Red Arrow Studios International’s Tim Gerhartz

As the London TV Screenings kick off this week, Red Arrow Studios International is gearing up to launch Stranded on Honeymoon Island to its clients across the globe. Set to be showcased at an event this week, Stranded on Honeymoon Island is the latest dating format from Snowman Productions, the outfit behind Married at First Sight, one of many megaformats in the Red Arrow Studios International stable. Tim Gerhartz, president and managing director of Red Arrow Studios International, shares with TV Formats his perspective on the trends shaping the non-scripted entertainment landscape today.

TV FORMATS: How has the formats segment rebounded following the early days of Covid?
GERHARTZ: The formats business was one of the first to slow down when Covid hit, but it was also one of the first to quickly respond and kick off again. It’s an adaptable and flexible genre as you can quickly stop and start production; you can easily change elements or adjust the volume as needed or to suit demand. The formats business is currently healthy and robust, especially because many new platforms are showing a strong interest in formats, particularly reality TV and social experiments.

TV FORMATS: Are dating and social experiments still the most in-demand genres?
GERHARTZ: Yes, dating and social experiments are still popular genres. For example, our long-running hit show Married at First Sight continues to go from strength to strength as broadcasters including Channel 4 (U.K.), Lifetime (U.S.) and Nine Network (Australia) supersize their offerings of the show. During Covid especially, many channels realized they could turn Married at First Sight into a megabrand with spin-offs and additional tapes of other international versions. We even have a couple of countries that had two separate versions on air at the same time; RTL in the Netherlands has a more traditional version on the main channel and a more reality-TV-driven version on the VOD platform, while in Finland, MTV3 commissioned a 20-episode supersized version to sit alongside the original version.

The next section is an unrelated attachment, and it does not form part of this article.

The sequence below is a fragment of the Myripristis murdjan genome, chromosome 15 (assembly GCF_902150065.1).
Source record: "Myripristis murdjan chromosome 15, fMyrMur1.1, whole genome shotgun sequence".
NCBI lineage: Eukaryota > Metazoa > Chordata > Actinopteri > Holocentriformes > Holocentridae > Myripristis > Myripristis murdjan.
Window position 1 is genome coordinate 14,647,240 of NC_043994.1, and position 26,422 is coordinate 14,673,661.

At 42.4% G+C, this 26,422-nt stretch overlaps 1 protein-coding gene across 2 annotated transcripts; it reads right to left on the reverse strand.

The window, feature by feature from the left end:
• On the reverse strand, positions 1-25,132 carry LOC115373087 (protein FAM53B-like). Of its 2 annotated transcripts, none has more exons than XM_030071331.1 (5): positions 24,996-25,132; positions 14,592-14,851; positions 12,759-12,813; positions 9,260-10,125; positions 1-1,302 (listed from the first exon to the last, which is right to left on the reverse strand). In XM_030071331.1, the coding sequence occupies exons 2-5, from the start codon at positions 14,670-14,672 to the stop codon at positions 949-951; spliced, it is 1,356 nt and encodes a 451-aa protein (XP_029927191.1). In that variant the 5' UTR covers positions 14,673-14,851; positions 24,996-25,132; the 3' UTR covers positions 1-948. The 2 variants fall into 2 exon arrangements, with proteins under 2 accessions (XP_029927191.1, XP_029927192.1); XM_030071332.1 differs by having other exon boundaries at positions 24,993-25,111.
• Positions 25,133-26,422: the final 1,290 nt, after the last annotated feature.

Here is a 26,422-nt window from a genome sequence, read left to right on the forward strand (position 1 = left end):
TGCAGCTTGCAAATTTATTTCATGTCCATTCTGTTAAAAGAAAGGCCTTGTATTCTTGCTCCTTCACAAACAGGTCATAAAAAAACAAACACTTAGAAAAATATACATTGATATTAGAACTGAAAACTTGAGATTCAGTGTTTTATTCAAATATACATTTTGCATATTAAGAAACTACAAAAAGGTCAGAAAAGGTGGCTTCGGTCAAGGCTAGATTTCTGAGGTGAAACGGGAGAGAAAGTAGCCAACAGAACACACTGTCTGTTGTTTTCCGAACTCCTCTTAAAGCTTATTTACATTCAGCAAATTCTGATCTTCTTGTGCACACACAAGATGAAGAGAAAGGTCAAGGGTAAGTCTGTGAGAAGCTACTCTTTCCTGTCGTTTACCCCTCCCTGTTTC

We [launched] at MIPCOM Love for the Ages, from Kinetic Content for Tplus (U.S.). In the series, three middle-aged married couples, each at a crossroads, attempt to inject some youthful energy back into their lives by swapping their spouses for partners 20 years younger in the ultimate test of whether the grass is better when it’s greener. It’s a unique relationship format that meets social experiment.

We also see that entertainment formats continue to be in demand. Claim to Fame, from Kinetic Content for ABC (U.S.), is a fun and intriguing format that sees 12 ordinary people with famous relatives challenged to keep their identities a secret while exposing the others one by one. It combines house reality with a challenge-driven competition.

TV FORMATS: Are streamers looking for different kinds of shows versus your traditional linear broadcasters?
GERHARTZ: The approaches of streamers and linear broadcasters are not so different anymore, as broadcasters all have a VOD strategy now. They’re all looking for hybrid formats that can work on both linear and nonlinear and that also offer volume, especially for the binge-watching audience.

There are exceptions, though, and certain genres remain a linear game, such as live event shows and studio-based game shows. But most traditional networks are equally looking for binge-watchable, VOD-capable shows.